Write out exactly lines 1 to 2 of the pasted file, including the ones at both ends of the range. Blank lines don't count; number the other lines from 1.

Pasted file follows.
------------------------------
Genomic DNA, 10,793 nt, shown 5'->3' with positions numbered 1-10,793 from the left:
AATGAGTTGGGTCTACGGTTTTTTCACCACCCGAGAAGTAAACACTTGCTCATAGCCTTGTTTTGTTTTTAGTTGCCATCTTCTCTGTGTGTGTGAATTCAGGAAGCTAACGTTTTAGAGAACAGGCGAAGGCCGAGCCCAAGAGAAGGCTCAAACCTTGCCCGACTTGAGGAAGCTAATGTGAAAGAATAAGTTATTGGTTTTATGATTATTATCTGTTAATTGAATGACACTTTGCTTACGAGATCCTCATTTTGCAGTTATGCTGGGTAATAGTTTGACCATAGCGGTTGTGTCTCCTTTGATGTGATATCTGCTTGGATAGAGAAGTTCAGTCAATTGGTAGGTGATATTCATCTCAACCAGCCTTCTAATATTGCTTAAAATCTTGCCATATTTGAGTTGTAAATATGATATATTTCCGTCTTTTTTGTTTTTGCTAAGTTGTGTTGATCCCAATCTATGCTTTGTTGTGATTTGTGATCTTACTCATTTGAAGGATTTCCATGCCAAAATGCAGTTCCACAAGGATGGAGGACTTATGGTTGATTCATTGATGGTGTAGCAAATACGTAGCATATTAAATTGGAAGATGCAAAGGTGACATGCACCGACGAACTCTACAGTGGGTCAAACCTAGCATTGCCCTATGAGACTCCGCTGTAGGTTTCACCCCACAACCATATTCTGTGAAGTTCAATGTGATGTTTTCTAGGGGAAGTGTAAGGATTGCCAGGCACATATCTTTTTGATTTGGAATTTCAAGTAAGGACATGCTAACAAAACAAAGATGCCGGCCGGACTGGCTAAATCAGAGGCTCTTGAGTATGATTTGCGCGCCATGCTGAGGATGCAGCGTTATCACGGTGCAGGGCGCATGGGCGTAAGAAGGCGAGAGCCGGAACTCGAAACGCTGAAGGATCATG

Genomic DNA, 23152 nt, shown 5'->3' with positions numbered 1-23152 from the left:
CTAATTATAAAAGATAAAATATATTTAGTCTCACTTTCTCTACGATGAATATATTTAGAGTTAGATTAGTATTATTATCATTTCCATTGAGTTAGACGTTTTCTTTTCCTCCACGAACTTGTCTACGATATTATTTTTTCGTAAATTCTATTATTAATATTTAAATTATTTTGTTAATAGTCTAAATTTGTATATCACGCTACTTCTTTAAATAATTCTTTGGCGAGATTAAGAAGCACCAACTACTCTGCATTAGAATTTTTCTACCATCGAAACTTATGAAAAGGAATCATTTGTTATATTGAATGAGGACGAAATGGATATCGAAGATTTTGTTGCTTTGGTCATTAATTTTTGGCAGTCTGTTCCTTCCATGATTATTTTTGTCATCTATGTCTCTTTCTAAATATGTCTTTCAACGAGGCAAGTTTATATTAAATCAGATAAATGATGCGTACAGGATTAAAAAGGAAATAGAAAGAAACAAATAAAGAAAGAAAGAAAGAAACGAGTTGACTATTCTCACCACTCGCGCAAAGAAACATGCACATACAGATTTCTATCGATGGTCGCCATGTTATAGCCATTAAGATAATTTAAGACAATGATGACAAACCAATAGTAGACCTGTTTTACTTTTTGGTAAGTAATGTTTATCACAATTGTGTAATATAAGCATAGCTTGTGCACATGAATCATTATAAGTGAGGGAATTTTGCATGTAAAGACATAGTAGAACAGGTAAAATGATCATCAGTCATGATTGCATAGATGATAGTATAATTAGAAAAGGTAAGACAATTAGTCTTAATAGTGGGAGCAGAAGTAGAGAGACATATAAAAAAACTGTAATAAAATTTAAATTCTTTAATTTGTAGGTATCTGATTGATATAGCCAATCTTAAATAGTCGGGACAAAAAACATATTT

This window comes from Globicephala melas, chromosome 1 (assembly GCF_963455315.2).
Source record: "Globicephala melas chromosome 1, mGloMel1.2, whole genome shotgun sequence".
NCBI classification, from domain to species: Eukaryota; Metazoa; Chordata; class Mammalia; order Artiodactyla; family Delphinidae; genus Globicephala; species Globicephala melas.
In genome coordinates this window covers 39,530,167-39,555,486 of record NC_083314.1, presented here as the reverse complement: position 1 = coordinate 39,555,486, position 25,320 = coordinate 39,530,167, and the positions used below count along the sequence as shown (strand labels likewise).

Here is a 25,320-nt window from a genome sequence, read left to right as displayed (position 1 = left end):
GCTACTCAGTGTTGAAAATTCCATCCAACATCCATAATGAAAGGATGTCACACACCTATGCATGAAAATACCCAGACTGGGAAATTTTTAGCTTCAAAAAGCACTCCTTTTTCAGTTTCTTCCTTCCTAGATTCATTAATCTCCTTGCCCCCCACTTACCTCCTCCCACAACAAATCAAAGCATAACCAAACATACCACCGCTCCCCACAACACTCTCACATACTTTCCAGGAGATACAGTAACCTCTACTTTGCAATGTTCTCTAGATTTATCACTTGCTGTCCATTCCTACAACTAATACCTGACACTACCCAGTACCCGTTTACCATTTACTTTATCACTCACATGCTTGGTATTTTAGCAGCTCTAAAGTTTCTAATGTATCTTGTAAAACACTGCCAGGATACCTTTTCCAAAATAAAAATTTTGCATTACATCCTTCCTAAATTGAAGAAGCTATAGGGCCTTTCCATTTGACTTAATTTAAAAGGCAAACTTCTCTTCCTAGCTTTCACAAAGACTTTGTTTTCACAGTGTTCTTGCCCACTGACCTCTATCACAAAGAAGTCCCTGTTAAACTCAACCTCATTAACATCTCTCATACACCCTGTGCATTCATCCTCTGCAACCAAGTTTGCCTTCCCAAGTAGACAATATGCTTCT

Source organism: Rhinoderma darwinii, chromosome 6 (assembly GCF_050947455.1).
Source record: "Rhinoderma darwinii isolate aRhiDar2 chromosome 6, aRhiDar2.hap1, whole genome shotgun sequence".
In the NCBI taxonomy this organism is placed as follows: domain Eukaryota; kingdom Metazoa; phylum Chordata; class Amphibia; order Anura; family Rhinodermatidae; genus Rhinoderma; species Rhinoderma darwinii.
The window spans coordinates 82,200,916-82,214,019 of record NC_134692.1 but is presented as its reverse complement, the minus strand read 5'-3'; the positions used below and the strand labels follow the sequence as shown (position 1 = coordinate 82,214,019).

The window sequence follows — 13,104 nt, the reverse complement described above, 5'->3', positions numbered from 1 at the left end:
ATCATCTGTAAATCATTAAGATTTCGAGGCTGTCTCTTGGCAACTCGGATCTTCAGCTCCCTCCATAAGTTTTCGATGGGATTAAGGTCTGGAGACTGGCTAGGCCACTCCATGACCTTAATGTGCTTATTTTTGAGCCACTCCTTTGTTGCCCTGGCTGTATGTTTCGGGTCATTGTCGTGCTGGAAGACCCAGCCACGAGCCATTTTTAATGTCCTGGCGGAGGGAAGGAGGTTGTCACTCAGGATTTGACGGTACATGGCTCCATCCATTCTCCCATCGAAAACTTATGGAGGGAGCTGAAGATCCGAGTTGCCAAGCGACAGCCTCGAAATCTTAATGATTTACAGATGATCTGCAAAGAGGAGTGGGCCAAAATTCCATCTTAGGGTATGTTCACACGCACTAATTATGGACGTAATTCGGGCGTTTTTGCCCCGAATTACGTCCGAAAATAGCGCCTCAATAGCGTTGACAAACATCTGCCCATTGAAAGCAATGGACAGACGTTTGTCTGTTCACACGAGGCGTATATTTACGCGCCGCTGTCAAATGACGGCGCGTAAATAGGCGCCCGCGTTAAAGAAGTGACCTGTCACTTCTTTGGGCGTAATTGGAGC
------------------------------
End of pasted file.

Genomic DNA, 10,793 nt, shown 5'->3' with positions numbered 1-10,793 from the left:
AATGAGTTGGGTCTACGGTTTTTTCACCACCCGAGAAGTAAACACTTGCTCATAGCCTTGTTTTGTTTTTAGTTGCCATCTTCTCTGTGTGTGTGAATTCAGGAAGCTAACGTTTTAGAGAACAGGCGAAGGCCGAGCCCAAGAGAAGGCTCAAACCTTGCCCGACTTGAGGAAGCTAATGTGAAAGAATAAGTTATTGGTTTTATGATTATTATCTGTTAATTGAATGACACTTTGCTTACGAGATCCTCATTTTGCAGTTATGCTGGGTAATAGTTTGACCATAGCGGTTGTGTCTCCTTTGATGTGATATCTGCTTGGATAGAGAAGTTCAGTCAATTGGTAGGTGATATTCATCTCAACCAGCCTTCTAATATTGCTTAAAATCTTGCCATATTTGAGTTGTAAATATGATATATTTCCGTCTTTTTTGTTTTTGCTAAGTTGTGTTGATCCCAATCTATGCTTTGTTGTGATTTGTGATCTTACTCATTTGAAGGATTTCCATGCCAAAATGCAGTTCCACAAGGATGGAGGACTTATGGTTGATTCATTGATGGTGTAGCAAATACGTAGCATATTAAATTGGAAGATGCAAAGGTGACATGCACCGACGAACTCTACAGTGGGTCAAACCTAGCATTGCCCTATGAGACTCCGCTGTAGGTTTCACCCCACAACCATATTCTGTGAAGTTCAATGTGATGTTTTCTAGGGGAAGTGTAAGGATTGCCAGGCACATATCTTTTTGATTTGGAATTTCAAGTAAGGACATGCTAACAAAACAAAGATGCCGGCCGGACTGGCTAAATCAGAGGCTCTTGAGTATGATTTGCGCGCCATGCTGAGGATGCAGCGTTATCACGGTGCAGGGCGCATGGGCGTAAGAAGGCGAGAGCCGGAACTCGAAACGCTGAAGGATCATG